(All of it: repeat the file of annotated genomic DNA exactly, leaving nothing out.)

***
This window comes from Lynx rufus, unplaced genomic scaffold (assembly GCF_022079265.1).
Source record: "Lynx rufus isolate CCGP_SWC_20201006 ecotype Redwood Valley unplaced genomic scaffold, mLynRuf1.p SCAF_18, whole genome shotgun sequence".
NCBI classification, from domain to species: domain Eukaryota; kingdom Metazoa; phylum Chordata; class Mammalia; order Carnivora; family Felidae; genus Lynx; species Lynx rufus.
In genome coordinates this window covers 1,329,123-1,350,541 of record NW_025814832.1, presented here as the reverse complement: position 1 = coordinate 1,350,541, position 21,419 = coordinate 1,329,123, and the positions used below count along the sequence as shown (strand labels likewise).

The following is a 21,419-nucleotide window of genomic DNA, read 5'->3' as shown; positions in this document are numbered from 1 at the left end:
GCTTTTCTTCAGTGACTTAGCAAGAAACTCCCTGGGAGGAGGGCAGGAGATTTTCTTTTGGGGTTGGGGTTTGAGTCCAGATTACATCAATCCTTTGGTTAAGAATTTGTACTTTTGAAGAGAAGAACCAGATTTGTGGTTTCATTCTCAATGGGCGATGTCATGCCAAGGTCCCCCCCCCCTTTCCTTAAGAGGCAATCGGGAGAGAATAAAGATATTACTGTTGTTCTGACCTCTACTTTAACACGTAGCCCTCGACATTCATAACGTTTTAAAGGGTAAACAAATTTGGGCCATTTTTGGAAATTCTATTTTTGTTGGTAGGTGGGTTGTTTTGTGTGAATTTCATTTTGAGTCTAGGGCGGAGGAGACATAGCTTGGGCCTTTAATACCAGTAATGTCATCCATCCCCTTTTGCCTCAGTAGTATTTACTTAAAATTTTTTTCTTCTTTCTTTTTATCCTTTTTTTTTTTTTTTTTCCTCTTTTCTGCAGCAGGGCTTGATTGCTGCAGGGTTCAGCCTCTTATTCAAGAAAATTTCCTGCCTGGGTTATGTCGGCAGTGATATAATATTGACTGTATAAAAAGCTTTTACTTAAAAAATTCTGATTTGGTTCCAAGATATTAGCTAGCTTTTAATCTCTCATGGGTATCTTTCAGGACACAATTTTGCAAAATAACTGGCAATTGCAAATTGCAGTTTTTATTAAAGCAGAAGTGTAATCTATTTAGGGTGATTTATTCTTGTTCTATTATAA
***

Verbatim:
This window comes from Lynx rufus, unplaced genomic scaffold (assembly GCF_022079265.1).
Source record: "Lynx rufus isolate CCGP_SWC_20201006 ecotype Redwood Valley unplaced genomic scaffold, mLynRuf1.p SCAF_18, whole genome shotgun sequence".
NCBI classification, from domain to species: domain Eukaryota; kingdom Metazoa; phylum Chordata; class Mammalia; order Carnivora; family Felidae; genus Lynx; species Lynx rufus.
In genome coordinates this window covers 1,329,123-1,350,541 of record NW_025814832.1, presented here as the reverse complement: position 1 = coordinate 1,350,541, position 21,419 = coordinate 1,329,123, and the positions used below count along the sequence as shown (strand labels likewise).

The following is a 21,419-nucleotide window of genomic DNA, read 5'->3' as shown; positions in this document are numbered from 1 at the left end:
GCTTTTCTTCAGTGACTTAGCAAGAAACTCCCTGGGAGGAGGGCAGGAGATTTTCTTTTGGGGTTGGGGTTTGAGTCCAGATTACATCAATCCTTTGGTTAAGAATTTGTACTTTTGAAGAGAAGAACCAGATTTGTGGTTTCATTCTCAATGGGCGATGTCATGCCAAGGTCCCCCCCCCCTTTCCTTAAGAGGCAATCGGGAGAGAATAAAGATATTACTGTTGTTCTGACCTCTACTTTAACACGTAGCCCTCGACATTCATAACGTTTTAAAGGGTAAACAAATTTGGGCCATTTTTGGAAATTCTATTTTTGTTGGTAGGTGGGTTGTTTTGTGTGAATTTCATTTTGAGTCTAGGGCGGAGGAGACATAGCTTGGGCCTTTAATACCAGTAATGTCATCCATCCCCTTTTGCCTCAGTAGTATTTACTTAAAATTTTTTTCTTCTTTCTTTTTATCCTTTTTTTTTTTTTTTTTCCTCTTTTCTGCAGCAGGGCTTGATTGCTGCAGGGTTCAGCCTCTTATTCAAGAAAATTTCCTGCCTGGGTTATGTCGGCAGTGATATAATATTGACTGTATAAAAAGCTTTTACTTAAAAAATTCTGATTTGGTTCCAAGATATTAGCTAGCTTTTAATCTCTCATGGGTATCTTTCAGGACACAATTTTGCAAAATAACTGGCAATTGCAAATTGCAGTTTTTATTAAAGCAGAAGTGTAATCTATTTAGGGTGATTTATTCTTGTTCTATTATAA